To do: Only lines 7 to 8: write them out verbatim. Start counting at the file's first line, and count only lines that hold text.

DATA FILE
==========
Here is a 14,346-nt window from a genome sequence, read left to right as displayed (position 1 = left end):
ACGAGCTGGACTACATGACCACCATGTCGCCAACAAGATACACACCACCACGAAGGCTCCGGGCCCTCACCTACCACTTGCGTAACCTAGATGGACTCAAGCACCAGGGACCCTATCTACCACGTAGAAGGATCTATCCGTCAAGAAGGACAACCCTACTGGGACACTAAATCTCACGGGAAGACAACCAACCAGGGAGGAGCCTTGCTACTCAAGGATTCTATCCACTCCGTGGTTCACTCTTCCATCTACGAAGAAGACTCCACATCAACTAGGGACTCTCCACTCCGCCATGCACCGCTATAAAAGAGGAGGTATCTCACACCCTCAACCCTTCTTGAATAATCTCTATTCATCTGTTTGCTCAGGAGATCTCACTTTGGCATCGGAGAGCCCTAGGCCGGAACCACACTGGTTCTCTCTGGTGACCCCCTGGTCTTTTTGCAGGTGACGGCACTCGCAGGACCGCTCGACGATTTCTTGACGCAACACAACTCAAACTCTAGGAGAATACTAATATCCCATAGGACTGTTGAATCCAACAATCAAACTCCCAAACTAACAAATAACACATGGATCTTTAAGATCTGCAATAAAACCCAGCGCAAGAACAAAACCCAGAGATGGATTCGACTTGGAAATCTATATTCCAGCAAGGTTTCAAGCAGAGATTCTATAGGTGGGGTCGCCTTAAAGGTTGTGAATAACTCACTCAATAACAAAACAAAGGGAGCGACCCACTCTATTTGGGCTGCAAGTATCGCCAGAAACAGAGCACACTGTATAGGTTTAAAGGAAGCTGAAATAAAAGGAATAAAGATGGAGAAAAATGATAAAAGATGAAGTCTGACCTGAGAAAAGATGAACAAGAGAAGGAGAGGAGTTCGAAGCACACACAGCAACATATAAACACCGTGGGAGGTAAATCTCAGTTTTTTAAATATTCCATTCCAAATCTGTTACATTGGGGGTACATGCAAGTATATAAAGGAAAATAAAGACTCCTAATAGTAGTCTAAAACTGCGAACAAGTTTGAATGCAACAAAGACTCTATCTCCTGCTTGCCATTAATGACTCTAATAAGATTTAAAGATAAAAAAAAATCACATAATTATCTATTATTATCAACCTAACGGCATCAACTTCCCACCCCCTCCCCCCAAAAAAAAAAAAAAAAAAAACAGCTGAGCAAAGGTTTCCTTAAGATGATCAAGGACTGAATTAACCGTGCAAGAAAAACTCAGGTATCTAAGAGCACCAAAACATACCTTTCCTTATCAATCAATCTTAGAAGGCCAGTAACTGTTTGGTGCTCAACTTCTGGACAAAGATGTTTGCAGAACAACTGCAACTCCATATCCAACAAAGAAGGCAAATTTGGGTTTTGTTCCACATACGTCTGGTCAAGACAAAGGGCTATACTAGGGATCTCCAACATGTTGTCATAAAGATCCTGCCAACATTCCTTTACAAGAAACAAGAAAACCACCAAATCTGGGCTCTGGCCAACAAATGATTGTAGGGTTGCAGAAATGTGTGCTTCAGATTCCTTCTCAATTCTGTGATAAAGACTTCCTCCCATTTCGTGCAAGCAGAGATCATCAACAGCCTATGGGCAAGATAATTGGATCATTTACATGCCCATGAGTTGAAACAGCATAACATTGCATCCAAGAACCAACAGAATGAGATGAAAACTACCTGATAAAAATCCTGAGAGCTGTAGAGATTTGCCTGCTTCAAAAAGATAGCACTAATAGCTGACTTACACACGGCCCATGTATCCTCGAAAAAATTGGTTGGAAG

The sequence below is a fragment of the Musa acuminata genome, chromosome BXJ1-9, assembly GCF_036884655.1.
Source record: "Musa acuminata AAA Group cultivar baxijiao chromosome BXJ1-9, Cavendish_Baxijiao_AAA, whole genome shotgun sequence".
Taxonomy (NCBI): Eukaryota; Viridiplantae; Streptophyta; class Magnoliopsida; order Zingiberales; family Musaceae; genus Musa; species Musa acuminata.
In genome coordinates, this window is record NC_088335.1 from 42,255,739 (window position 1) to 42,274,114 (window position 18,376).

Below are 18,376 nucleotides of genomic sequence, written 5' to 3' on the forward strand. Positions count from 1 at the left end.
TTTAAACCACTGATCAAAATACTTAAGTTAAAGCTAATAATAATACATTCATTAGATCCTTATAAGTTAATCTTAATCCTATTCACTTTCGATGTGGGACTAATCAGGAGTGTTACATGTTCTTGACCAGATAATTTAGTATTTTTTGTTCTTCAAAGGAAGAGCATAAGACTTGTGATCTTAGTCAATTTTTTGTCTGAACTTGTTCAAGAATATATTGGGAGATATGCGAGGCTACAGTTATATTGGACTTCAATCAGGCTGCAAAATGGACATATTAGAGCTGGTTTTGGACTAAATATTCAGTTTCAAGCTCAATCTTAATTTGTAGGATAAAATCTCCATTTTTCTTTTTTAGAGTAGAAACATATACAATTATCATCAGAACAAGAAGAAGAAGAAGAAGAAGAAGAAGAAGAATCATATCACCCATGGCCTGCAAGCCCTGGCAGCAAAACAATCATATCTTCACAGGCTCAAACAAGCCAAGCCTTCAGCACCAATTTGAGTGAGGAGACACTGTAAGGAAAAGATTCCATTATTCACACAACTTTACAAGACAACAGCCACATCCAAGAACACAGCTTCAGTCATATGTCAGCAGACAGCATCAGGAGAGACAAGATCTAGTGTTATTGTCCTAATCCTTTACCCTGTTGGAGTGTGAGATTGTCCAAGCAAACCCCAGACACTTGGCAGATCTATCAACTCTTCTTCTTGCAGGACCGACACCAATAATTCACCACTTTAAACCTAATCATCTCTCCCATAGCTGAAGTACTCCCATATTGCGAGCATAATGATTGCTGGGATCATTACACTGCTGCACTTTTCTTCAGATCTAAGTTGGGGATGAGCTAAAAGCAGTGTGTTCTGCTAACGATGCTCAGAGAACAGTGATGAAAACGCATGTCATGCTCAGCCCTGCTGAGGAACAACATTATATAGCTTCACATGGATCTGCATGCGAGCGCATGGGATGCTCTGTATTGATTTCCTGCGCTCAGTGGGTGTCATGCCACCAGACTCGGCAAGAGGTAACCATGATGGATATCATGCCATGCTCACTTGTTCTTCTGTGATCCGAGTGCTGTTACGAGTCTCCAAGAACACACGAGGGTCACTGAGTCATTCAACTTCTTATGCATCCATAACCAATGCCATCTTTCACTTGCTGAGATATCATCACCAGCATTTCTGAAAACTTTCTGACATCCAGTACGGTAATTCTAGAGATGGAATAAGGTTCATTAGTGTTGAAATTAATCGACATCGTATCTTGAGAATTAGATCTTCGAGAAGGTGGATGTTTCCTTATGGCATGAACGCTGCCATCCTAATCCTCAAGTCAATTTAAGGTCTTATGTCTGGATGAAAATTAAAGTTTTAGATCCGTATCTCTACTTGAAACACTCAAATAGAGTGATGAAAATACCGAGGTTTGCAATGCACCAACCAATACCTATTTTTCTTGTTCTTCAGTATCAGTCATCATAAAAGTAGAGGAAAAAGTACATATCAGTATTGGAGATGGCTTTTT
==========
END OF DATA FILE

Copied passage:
Below are 18,376 nucleotides of genomic sequence, written 5' to 3' on the forward strand. Positions count from 1 at the left end.
TTTAAACCACTGATCAAAATACTTAAGTTAAAGCTAATAATAATACATTCATTAGATCCTTATAAGTTAATCTTAATCCTATTCACTTTCGATGTGGGACTAATCAGGAGTGTTACATGTTCTTGACCAGATAATTTAGTATTTTTTGTTCTTCAAAGGAAGAGCATAAGACTTGTGATCTTAGTCAATTTTTTGTCTGAACTTGTTCAAGAATATATTGGGAGATATGCGAGGCTACAGTTATATTGGACTTCAATCAGGCTGCAAAATGGACATATTAGAGCTGGTTTTGGACTAAATATTCAGTTTCAAGCTCAATCTTAATTTGTAGGATAAAATCTCCATTTTTCTTTTTTAGAGTAGAAACATATACAATTATCATCAGAACAAGAAGAAGAAGAAGAAGAAGAAGAAGAAGAATCATATCACCCATGGCCTGCAAGCCCTGGCAGCAAAACAATCATATCTTCACAGGCTCAAACAAGCCAAGCCTTCAGCACCAATTTGAGTGAGGAGACACTGTAAGGAAAAGATTCCATTATTCACACAACTTTACAAGACAACAGCCACATCCAAGAACACAGCTTCAGTCATATGTCAGCAGACAGCATCAGGAGAGACAAGATCTAGTGTTATTGTCCTAATCCTTTACCCTGTTGGAGTGTGAGATTGTCCAAGCAAACCCCAGACACTTGGCAGATCTATCAACTCTTCTTCTTGCAGGACCGACACCAATAATTCACCACTTTAAACCTAATCATCTCTCCCATAGCTGAAGTACTCCCATATTGCGAGCATAATGATTGCTGGGATCATTACACTGCTGCACTTTTCTTCAGATCTAAGTTGGGGATGAGCTAAAAGCAGTGTGTTCTGCTAACGATGCTCAGAGAACAGTGATGAAAACGCATGTCATGCTCAGCCCTGCTGAGGAACAACATTATATAGCTTCACATGGATCTGCATGCGAGCGCATGGGATGCTCTGTATTGATTTCCTGCGCTCAGTGGGTGTCATGCCACCAGACTCGGCAAGAGGTAACCATGATGGATATCATGCCATGCTCACTTGTTCTTCTGTGATCCGAGTGCTGTTACGAGTCTCCAAGAACACACGAGGGTCACTGAGTCATTCAACTTCTTATGCATCCATAACCAATGCCATCTTTCACTTGCTGAGATATCATCACCAGCATTTCTGAAAACTTTCTGACATCCAGTACGGTAATTCTAGAGATGGAATAAGGTTCATTAGTGTTGAAATTAATCGACATCGTATCTTGAGAATTAGATCTTCGAGAAGGTGGATGTTTCCTTATGGCATGAACGCTGCCATCCTAATCCTCAAGTCAATTTAAGGTCTTATGTCTGGATGAAAATTAAAGTTTTAGATCCGTATCTCTACTTGAAACACTCAAATAGAGTGATGAAAATACCGAGGTTTGCAATGCACCAACCAATACCTATTTTTCTTGTTCTTCAGTATCAGTCATCATAAAAGTAGAGGAAAAAGTACATATCAGTATTGGAGATGGCTTTTT